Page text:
Captain William H. Kleckner

Born in Pennsylvania on 17 January 1841, William H. Kleckner was a son of Pennsylvania native John Kleckner and Lehigh County, Pennsylvania native Anna Emma (Deibert) Kleckner, who had wed at the Lutheran Church in Easton, Northampton County, Pennsylvania on 20 January 1835. A year before William’s birth, his parents, John and Emma Kleckner (also known as “Emmy”) made their home in Northampton Township, Lehigh County in 1840 with the following older, Pennsylvania-born siblings of William:

  • Tilghman: The son of John Kleckner and his first wife, Catherine (who had passed away in 1833), Tilghman was born on 13 May 1825, entered the butchering trade as an adult, passed away in Allentown on 1 May 1875, and was interred at Allentown’s Union-West End Cemetery;
  • Susan: The daughter of John Kleckner and his second wife, Emmy, Susan was born in 1835, wed coach maker Charles H. Kramer at the Reformed Church in Whitehall Township, Lehigh County on 5 May 1853, resettled with her husband in Ohio, passed away in 1883 in Miami County, Ohio, and was interred at the Riverside Cemetery in Troy, Miami County;
  • Matilda: Born sometime around 1836, she married George Goundie, a bookkeeper, at the Reformed Church in Whitehall Township, Lehigh County on 23 October 1853, died on 16 June 1895, and was interred at the Allentown Cemetery; and
  • Emmalina: Born in Pennsylvania on 7 December 1839, she later wed Edwin Shafer (alternate spelling: “Shaffer”), who served with the 41st Pennsylvania during the Civil War, and was widowed by him before passing away herself from a cerebral hemorrhage on 6 January 1915 in Allentown. She was interred on 11 January 1915 at Allentown’s Union-West End Cemetery.

William H. Kleckner’s father supported the growing Kleckner family on the wages of a tailor. Roughly three years after William was born, his younger brother Alvin arrived, followed by George Casper (born in Allentown on 12 August 1846) and Eliza (“Lydia”) Kleckner (born in Allentown on 31 May 1848).

Several years later, a double tragedy appears to have struck the Kleckner family. In 1850, family patriarch John Kleckner contracted consumption, fell seriously ill with the disease for two weeks, and died at home in Allentown in May 1850. The Kleckner’s son, Alvin, also appears to have died sometime during the same decade; his name was shown on the 1850 federal census but appears not to have been recorded on the 1860 federal census.

Emma (Deibert) Kleckner, suddenly widowed with children ranging from toddler to teenage years, remarried to Henry Enders sometime during the mid-1850s. Leaving her son, William H. Kleckner, and his older siblings behind in Pennsylvania, Emma then relocated to Ohio with her youngest children, Eliza and George, and her new husband. Sometime after this relocation, the spelling of Eliza and George’s surname was changed from “Kleckner” to “Cleckner.” By 1858, their mother and her second husband had welcomed their own son, Robert Enders, to their Shelby County home.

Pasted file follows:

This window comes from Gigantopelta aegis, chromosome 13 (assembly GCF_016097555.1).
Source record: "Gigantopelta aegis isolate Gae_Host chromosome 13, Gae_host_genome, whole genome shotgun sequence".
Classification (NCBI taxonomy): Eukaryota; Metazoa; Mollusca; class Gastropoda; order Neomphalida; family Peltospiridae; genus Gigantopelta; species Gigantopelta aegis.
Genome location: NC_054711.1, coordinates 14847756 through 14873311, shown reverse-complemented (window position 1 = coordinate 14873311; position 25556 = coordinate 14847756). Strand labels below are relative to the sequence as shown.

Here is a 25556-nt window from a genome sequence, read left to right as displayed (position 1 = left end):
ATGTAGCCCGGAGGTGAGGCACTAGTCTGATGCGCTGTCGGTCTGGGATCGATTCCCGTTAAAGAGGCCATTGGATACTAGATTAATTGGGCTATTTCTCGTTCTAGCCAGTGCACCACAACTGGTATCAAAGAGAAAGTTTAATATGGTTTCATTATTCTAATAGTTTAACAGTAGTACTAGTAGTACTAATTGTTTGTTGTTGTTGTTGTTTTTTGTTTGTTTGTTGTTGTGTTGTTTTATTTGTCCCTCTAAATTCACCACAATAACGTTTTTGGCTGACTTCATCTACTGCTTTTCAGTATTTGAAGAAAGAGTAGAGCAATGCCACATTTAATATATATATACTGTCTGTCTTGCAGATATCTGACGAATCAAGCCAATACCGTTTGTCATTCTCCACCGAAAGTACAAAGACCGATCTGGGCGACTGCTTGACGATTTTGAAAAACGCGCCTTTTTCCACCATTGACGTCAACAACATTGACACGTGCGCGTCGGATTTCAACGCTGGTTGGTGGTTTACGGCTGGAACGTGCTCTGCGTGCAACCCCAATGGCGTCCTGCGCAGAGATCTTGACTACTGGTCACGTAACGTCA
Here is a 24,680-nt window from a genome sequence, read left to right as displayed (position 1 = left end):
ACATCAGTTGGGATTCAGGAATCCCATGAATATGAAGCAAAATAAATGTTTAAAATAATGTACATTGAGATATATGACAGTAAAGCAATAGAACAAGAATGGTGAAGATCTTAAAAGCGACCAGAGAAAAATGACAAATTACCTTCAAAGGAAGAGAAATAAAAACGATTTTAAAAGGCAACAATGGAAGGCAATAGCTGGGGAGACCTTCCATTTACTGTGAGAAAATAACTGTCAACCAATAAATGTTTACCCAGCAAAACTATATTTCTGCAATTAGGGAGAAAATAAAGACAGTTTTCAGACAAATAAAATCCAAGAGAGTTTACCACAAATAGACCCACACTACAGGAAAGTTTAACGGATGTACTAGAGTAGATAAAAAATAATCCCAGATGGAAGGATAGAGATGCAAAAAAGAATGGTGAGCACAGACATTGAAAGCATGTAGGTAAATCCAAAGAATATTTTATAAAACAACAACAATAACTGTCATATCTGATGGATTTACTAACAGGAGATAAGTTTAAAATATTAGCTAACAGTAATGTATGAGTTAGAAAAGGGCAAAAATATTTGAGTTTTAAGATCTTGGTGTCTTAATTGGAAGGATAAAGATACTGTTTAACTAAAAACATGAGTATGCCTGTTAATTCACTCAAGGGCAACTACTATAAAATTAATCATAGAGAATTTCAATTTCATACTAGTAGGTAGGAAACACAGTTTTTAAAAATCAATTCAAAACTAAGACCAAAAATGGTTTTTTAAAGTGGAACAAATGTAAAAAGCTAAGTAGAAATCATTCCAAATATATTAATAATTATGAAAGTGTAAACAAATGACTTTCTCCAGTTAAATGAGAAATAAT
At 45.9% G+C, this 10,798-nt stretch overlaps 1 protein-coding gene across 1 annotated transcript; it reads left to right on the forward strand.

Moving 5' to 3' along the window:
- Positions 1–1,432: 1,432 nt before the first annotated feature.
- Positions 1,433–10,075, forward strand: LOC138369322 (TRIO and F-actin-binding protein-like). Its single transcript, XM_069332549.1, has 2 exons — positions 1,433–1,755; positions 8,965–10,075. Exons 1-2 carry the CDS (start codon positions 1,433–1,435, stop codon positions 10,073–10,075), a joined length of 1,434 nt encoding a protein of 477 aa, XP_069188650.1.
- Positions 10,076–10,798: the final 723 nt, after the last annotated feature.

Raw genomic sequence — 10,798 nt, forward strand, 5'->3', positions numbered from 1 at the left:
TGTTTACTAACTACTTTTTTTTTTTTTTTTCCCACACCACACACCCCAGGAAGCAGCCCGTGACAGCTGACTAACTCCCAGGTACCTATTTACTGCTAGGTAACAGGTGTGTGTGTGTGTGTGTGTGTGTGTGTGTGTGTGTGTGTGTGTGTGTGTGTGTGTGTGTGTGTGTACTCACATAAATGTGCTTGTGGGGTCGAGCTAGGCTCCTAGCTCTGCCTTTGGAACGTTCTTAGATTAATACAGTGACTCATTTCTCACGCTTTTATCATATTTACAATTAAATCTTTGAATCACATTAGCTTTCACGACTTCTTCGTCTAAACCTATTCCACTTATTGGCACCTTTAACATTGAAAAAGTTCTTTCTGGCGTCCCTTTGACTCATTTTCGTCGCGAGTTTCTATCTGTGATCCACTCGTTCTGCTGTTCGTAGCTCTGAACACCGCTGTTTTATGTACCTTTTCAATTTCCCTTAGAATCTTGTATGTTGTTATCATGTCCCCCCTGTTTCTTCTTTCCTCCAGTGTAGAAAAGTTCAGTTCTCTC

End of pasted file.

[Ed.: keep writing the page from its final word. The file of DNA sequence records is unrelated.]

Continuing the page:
Meanwhile, by 1860, William H. Kleckner had found work as a boatman, and was residing at the home of William and Sarah Halderman in Allentown’s First Ward.

Sometime during this phase of his life, William Kleckner also began serving with a local militia unit known as the Jordan Artillerists. Commanded by Captain William H. Gausler, the Artillerists were famous statewide for their competition-winning, precision drills, and were awarded the honor of guarding the Jones House in Harrisburg when President Lincoln spoke there to an audience of 5,000 soldiers on 22 February 1861.

Civil War Military Service

Alma Pelot's photo of the Confederate flag flying above Fort Sumter 16 April 1861 (public domain, Library of Congress).

Alma Pelot’s photo of the Confederate flag flying above Fort Sumter 16 April 1861 (public domain, Library of Congress).

When Fort Sumter fell to Confederate forces in mid-April 1861, William H. Kleckner was ready, willing and able to help protect his community and country. An early responder to President Abraham Lincoln’s call for volunteers to help defend the nation’s capital, he enrolled and mustered in for duty on 20 April 1861 at Camp Curtin in Harrisburg, Dauphin County as a Private with Company I of the 1st Pennsylvania Infantry, a regiment which had presciently been authorized and equipped by the citizens of Lehigh and Northampton counties at a community gathering just one week before – on 13 April 1861. At that time, those same citizens voted to place Tilghman H. Good in charge of the new regiment, assigning him the rank of Lieutenant Colonel. Commander of the 4th Regiment, Pennsylvania National Guard at the time, Good had previously served as Captain of the Allen Rifles, a long-time Lehigh County militia unit which had been formed nearly two decades earlier (in 1849). The men from Good’s Allen Rifles were folded into the new regiment, as were William H. Kleckner and his fellow Jordan Artillerists.